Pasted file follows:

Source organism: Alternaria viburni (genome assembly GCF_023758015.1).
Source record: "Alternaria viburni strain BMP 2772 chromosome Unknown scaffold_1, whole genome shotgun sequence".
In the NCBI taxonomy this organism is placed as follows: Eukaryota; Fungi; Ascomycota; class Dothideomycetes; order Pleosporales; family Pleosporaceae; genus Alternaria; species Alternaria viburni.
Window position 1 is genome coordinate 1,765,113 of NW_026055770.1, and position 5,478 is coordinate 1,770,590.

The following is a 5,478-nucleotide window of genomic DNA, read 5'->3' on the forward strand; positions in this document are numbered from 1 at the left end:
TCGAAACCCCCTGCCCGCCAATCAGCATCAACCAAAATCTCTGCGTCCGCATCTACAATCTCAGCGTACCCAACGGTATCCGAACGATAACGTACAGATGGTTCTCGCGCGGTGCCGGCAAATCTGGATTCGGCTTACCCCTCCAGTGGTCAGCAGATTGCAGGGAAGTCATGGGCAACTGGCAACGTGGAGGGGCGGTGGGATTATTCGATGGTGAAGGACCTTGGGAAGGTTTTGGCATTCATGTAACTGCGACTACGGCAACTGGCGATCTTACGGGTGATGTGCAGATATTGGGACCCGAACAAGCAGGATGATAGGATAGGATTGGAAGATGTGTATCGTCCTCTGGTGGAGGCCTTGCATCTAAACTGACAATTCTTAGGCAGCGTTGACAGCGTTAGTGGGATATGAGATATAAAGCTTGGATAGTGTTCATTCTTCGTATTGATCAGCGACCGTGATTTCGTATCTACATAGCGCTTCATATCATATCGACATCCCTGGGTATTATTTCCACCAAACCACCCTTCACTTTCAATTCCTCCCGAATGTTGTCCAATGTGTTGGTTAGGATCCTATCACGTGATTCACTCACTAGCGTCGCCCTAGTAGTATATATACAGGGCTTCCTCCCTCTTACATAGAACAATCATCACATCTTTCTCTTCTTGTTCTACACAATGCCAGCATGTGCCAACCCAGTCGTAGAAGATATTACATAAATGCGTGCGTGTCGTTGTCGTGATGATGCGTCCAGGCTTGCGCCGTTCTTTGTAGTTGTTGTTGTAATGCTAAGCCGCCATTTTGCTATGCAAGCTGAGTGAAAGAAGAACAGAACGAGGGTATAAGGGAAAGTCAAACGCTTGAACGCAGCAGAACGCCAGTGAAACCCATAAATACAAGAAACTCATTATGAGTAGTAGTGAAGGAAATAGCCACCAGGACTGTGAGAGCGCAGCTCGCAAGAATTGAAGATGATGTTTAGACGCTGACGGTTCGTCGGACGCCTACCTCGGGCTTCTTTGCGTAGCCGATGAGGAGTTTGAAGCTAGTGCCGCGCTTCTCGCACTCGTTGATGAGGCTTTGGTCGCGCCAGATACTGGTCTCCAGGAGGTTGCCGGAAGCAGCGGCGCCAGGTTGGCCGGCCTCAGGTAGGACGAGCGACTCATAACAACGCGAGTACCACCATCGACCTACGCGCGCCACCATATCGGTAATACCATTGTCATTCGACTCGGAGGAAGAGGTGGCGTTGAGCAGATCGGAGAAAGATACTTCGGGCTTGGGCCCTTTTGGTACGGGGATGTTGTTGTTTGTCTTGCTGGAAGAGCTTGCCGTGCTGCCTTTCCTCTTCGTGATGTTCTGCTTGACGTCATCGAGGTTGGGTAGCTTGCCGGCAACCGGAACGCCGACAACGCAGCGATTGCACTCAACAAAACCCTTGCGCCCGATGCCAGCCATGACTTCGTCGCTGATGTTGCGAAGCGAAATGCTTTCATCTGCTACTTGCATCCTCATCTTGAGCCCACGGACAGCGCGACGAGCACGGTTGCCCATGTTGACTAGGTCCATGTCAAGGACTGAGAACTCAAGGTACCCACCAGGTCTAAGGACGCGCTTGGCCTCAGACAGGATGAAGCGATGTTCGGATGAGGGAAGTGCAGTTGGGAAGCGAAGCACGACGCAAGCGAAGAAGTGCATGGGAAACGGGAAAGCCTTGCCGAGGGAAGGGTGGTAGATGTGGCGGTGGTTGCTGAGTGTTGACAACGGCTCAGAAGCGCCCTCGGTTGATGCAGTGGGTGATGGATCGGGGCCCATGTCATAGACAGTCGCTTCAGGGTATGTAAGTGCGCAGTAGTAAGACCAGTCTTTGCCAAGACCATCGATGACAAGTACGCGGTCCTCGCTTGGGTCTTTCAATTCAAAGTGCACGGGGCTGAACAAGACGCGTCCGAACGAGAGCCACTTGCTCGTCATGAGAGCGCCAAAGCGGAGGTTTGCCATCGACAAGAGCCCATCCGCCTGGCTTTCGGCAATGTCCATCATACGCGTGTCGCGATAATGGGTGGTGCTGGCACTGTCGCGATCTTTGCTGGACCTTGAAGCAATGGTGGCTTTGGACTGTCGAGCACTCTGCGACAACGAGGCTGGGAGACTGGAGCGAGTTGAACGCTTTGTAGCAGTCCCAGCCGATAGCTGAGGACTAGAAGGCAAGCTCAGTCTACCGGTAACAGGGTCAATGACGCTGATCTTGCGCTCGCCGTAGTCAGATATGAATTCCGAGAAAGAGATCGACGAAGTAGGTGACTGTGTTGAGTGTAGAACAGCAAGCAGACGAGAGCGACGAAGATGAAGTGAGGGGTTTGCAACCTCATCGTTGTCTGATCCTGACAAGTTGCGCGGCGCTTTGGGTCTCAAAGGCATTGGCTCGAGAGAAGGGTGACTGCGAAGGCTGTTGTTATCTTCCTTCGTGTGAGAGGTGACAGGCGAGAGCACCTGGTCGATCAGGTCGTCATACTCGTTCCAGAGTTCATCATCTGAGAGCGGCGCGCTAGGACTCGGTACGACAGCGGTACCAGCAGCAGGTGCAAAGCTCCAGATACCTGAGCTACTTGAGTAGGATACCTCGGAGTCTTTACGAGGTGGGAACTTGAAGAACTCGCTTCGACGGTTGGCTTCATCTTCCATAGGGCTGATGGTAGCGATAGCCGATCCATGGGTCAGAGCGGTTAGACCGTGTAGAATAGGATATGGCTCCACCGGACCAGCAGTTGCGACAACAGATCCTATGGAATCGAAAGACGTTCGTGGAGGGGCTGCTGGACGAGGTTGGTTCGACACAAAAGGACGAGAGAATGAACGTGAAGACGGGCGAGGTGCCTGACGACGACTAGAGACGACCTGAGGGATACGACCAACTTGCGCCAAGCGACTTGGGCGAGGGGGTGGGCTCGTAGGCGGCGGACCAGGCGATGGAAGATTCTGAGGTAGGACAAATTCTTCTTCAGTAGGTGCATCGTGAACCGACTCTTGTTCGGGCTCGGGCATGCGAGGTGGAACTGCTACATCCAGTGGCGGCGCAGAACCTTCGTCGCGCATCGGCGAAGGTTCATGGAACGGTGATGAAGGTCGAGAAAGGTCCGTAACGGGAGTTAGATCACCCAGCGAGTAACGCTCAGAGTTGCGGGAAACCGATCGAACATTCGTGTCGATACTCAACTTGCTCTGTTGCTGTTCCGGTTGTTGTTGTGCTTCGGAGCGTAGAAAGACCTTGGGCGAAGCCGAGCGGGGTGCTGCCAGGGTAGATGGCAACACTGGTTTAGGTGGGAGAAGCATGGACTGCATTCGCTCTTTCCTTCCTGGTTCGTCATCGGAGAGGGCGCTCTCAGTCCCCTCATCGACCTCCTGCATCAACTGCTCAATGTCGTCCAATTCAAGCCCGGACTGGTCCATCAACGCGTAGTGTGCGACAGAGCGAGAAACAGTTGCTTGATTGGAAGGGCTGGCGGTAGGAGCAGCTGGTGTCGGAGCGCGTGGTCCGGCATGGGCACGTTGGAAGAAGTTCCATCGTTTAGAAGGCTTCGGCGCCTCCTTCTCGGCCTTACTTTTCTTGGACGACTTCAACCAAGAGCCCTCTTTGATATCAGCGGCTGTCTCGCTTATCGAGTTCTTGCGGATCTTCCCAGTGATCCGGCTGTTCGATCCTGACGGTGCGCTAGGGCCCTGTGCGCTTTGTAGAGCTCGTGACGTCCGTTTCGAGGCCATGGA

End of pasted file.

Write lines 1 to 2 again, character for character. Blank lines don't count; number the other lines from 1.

Source organism: Alternaria viburni (genome assembly GCF_023758015.1).
Source record: "Alternaria viburni strain BMP 2772 chromosome Unknown scaffold_1, whole genome shotgun sequence".